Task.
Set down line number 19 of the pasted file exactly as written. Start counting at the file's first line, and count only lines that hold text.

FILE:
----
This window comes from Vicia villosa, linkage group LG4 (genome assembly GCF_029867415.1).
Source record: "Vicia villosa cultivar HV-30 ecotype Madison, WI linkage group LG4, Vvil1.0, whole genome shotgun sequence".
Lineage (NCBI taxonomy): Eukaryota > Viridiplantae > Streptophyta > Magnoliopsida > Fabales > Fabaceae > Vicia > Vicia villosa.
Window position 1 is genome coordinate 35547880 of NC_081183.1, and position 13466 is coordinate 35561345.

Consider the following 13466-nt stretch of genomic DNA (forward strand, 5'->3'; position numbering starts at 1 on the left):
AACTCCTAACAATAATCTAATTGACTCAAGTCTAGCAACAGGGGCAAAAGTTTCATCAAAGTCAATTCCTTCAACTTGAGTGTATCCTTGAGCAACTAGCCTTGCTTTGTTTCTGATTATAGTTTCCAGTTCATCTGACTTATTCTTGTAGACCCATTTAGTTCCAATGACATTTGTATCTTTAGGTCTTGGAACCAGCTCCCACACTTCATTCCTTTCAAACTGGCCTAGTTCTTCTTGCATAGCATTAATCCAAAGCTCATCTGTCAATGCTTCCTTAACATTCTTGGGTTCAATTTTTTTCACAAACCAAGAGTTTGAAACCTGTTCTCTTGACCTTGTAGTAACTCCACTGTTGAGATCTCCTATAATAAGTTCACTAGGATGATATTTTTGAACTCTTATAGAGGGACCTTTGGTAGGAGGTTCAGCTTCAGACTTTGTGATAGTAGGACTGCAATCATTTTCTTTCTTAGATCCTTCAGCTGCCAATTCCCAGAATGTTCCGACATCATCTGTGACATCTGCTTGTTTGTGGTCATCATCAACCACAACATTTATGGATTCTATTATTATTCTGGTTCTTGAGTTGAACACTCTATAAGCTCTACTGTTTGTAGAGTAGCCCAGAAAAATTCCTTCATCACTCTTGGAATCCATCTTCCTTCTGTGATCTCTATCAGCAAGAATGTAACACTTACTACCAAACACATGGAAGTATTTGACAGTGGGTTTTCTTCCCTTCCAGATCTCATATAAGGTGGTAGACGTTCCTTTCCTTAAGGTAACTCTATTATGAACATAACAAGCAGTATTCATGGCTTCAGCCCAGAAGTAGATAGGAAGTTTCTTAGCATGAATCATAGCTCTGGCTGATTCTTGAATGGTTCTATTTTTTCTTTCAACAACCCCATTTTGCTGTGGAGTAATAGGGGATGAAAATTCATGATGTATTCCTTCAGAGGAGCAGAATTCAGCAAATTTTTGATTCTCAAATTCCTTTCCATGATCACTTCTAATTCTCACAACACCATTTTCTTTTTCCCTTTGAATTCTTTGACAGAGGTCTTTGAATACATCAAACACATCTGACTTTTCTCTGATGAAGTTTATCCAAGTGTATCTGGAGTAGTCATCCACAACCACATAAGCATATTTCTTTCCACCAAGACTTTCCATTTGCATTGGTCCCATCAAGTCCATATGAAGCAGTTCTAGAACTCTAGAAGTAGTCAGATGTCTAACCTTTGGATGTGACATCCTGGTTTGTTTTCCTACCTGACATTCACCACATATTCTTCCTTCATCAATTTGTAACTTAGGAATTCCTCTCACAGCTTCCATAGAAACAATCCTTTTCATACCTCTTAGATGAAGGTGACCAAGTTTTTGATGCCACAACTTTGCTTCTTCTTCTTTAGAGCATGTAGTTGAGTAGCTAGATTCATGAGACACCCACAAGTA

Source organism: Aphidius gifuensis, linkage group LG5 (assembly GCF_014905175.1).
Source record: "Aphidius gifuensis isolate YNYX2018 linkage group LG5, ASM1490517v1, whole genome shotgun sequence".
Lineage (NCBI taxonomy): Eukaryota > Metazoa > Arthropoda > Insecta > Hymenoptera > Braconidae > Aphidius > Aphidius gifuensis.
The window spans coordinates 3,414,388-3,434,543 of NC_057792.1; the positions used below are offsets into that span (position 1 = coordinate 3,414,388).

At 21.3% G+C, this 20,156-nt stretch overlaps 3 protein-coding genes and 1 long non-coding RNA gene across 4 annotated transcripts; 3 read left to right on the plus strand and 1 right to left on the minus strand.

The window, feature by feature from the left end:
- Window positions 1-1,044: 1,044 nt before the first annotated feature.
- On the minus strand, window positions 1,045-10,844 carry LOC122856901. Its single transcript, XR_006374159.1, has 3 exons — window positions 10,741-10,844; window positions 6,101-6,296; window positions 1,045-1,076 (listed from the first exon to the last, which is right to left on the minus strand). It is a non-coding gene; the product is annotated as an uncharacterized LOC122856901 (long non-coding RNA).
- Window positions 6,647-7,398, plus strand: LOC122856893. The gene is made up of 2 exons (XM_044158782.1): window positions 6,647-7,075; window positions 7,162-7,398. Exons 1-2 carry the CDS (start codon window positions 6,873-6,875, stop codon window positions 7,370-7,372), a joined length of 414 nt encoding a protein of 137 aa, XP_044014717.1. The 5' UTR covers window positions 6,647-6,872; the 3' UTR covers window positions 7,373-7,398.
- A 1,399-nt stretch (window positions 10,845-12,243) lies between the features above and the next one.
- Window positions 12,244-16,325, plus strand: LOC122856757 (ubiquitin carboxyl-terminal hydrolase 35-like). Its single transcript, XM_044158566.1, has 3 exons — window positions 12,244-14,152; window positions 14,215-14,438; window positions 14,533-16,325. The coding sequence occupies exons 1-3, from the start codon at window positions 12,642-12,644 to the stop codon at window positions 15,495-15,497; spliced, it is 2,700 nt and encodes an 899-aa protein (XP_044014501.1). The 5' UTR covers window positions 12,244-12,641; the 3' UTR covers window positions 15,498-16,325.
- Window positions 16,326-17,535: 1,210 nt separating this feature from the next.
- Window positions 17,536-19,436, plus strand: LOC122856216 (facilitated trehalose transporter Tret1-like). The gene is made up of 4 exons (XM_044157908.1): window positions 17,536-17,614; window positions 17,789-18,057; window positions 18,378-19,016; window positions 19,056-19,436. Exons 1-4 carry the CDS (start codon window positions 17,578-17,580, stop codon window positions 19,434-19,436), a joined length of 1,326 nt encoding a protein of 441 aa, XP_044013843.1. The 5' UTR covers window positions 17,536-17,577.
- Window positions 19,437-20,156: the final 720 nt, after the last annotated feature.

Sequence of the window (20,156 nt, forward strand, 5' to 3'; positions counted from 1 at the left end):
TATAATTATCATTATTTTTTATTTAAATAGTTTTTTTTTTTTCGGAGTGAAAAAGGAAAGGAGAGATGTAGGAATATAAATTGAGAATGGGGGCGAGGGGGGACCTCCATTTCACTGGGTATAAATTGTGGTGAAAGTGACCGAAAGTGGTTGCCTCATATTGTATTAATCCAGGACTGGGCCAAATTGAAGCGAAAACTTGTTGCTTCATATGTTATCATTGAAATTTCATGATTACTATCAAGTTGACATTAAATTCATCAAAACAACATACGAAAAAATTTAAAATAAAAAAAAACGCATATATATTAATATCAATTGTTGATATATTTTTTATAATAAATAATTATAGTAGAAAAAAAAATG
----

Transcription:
- Window positions 17,536-19,436, plus strand: LOC122856216 (facilitated trehalose transporter Tret1-like). The gene is made up of 4 exons (XM_044157908.1): window positions 17,536-17,614; window positions 17,789-18,057; window positions 18,378-19,016; window positions 19,056-19,436. Exons 1-4 carry the CDS (start codon window positions 17,578-17,580, stop codon window positions 19,434-19,436), a joined length of 1,326 nt encoding a protein of 441 aa, XP_044013843.1. The 5' UTR covers window positions 17,536-17,577.